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< Back to current issue of Immigration Daily

Bloggings on Political Asylum

by Jason Dzubow

New Rules for the Asylum Clock

Nobody makes simple things complex better than the government.  The new 16-page, single-spaced memorandum on the Asylum Clock is a perfect example.  As far as I can tell, there are no major changes to how the Clock works, but there is some new “guidance.” 

I should say at the outset that I think the Asylum Clock is one of the stupidest ideas to be put into law since Prohibition (I’m a big drinker), so my comments here should be taken with a grain of salt (also, I’m drunk).  With that in mind, here are some observations on the new memo:

"The Persistence of Memorandum" by Salvador Dali.

The memo clarifies that cases referred to the IJ from the Asylum Office with less than 75 days on the clock are “expedited cases,” meaning that the IJ “should” complete them within 180 days from the date that the application was filed.  To comply with this rule, IJs sometimes bump non-expedited cases, thus causing major delays for other respondents.  This seems like a lot of trouble just to prevent an asylum applicant from getting her EAD.  Given the massive delays in all Immigration Courts, why not simply make all cases non-expedited?

The memo does not change the requirement that to start the clock in a defensive case, the I-589 must be filed with the Immigration Judge in open court.  This means that if the hearing is scheduled for next year, the Clock will not start until the application is filed in court next year.  The easy solution here would be to allow applicants to file their I-589 forms with the clerk (this would have the added advantage of avoiding problems with the ever-annoying one-year asylum bar).  Clerks are competent to determine whether an application is substantially complete and, if so, they could start the Clock.

One bit of clarification that seems helpful is that the Clock will restart at the next hearing after a delay caused by the applicant.  Where I practice, different IJs have different policies on the Clock, and this will hopefully resolve the issue of restarting the Clock after the applicant causes a delay.

For a more detailed discussion of the new memo, see the American Immigration Counsel’s statement released on Monday, which offers some helpful criticism.

The bottom line for me is that the Asylum Clock should be completely re-done.  The Clock should run from the date that the application is filed.  It should only be stopped if the IJ (or the Asylum Officer) determines that the applicant is purposely causing a delay in order to abuse the system and obtain an EAD.  I understand the need for the Clock: To prevent aliens from filing for asylum solely to obtain an EAD, and so I do not support returning to the old days when asylum applicants got an EAD immediately after filing (and many people abused the system).  However, the pendulum has swung way too far, and we waste way too much time and energy on this issue.  There are far fewer frivolous cases today, and the Asylum Clock mainly serves to make life more difficult for legitimate asylum seekers.  By shifting the presumption in favor of asylum seekers, we can restore some of the balance and help–rather than harm–people fleeing persecution.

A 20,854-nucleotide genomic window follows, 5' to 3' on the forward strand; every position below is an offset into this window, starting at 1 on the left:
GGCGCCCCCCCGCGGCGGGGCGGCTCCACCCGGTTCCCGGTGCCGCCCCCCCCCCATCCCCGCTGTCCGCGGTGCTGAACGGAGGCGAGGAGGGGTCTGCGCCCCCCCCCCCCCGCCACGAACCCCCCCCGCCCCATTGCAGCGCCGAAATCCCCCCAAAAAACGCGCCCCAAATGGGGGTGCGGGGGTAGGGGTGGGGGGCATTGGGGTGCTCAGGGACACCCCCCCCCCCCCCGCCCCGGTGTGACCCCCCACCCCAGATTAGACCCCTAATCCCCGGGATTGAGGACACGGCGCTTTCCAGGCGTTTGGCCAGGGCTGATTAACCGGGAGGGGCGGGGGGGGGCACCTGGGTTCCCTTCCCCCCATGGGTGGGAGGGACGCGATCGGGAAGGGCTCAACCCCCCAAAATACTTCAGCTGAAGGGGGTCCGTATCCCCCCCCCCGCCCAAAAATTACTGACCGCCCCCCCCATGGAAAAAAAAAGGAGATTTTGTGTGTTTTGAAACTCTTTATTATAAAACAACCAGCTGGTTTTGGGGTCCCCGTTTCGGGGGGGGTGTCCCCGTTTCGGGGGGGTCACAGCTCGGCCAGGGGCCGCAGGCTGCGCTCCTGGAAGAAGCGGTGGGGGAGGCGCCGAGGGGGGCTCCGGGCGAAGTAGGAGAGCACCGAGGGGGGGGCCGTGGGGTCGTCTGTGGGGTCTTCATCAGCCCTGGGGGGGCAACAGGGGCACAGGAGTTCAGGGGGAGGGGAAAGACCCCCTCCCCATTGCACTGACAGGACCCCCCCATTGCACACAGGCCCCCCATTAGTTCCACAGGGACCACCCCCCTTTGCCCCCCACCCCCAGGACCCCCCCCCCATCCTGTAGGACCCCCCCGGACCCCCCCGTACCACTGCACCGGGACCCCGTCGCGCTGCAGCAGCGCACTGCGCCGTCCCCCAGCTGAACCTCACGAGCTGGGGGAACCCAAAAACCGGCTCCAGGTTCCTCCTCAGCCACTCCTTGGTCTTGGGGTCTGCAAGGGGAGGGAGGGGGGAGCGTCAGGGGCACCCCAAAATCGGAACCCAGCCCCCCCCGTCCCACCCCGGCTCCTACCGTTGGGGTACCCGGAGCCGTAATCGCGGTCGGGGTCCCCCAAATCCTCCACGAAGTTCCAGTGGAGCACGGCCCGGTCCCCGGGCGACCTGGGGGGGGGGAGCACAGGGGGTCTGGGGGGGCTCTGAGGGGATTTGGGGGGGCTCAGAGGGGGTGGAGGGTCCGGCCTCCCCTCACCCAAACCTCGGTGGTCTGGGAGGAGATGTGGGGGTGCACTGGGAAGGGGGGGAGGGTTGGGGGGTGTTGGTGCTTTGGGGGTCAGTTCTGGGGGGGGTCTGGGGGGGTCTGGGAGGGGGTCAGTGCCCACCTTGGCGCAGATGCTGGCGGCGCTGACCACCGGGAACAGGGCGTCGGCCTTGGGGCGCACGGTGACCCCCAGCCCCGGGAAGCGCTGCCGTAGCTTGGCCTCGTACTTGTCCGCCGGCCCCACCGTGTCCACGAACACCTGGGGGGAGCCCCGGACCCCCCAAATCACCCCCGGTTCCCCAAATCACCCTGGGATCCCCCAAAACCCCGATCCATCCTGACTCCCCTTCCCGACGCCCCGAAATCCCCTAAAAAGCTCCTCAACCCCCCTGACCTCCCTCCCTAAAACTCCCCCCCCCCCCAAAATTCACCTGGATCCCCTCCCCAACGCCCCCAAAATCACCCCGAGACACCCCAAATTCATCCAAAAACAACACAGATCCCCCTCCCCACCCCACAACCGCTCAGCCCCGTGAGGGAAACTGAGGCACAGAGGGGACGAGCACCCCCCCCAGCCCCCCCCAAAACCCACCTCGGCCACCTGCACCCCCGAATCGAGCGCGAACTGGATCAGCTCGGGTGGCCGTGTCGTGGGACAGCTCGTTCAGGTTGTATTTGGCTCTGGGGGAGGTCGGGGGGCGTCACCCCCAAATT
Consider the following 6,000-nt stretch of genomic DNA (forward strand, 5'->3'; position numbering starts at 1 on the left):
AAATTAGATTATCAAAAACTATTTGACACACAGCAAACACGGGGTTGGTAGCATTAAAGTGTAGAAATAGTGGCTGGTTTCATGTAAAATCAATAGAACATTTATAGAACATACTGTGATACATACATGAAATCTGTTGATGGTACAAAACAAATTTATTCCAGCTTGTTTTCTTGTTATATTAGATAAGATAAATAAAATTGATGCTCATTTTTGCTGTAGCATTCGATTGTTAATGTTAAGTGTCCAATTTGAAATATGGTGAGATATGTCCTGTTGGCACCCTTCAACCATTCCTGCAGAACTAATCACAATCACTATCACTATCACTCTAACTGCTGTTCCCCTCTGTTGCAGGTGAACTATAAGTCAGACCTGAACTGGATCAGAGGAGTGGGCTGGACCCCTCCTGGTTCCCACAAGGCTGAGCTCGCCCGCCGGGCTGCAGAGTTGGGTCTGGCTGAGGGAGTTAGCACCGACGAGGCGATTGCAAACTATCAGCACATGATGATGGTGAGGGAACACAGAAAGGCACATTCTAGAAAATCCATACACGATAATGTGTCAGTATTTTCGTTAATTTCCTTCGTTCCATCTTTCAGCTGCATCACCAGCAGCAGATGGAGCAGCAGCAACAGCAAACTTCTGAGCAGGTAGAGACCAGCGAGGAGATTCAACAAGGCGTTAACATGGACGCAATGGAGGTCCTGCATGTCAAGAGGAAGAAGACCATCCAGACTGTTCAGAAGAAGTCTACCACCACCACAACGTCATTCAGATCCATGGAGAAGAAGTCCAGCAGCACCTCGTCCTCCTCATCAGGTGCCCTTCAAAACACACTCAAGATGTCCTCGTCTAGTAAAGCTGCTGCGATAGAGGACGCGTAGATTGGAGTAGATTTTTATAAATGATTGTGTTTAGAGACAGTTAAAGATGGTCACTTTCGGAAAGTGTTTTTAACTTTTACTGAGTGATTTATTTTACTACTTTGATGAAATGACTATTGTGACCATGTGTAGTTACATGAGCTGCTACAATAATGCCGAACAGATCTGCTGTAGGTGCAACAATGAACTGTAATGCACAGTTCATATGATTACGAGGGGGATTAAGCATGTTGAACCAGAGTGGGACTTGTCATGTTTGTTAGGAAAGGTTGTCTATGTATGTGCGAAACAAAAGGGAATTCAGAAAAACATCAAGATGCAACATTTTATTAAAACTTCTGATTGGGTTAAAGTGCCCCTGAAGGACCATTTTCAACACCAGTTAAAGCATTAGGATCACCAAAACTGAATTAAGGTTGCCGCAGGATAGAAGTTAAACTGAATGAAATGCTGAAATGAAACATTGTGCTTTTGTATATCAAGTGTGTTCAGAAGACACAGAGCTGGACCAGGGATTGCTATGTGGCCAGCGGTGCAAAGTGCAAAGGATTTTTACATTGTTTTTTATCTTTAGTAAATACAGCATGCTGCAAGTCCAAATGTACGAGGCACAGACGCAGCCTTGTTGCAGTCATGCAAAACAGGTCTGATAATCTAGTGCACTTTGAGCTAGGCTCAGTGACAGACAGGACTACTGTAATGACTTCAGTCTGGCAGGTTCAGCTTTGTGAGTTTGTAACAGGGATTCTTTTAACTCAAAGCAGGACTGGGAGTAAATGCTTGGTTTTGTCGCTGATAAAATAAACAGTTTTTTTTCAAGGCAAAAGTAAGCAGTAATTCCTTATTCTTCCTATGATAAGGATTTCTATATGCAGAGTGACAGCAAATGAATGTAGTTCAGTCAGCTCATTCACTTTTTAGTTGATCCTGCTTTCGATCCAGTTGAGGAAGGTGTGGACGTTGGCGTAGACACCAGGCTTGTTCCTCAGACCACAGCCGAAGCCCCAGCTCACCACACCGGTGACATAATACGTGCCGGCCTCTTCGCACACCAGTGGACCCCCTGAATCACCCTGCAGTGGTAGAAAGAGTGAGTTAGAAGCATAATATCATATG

Originally posted on the Asylumist: www.Asylumist.com.


About The Author

Jason Dzubow's practice focuses on immigration law, asylum, and appellate litigation. Mr. Dzubow is admitted to practice law in the federal and state courts of Washington, DC and Maryland, the United States Courts of Appeals for the Third, Fourth, Eleventh, and DC Circuits, all Immigration Courts in the United States, and the Board of Immigration Appeals. He is a member of the American Immigration Lawyers Association (AILA) and the Capital Area Immigrant Rights (CAIR) Coalition. In June 2009, CAIR Coalition honored Mr. Dzubow for his Outstanding Commitment to Defending the Rights and Dignity of Detained Immigrants.


The opinions expressed in this article do not necessarily reflect the opinion of ILW.COM.


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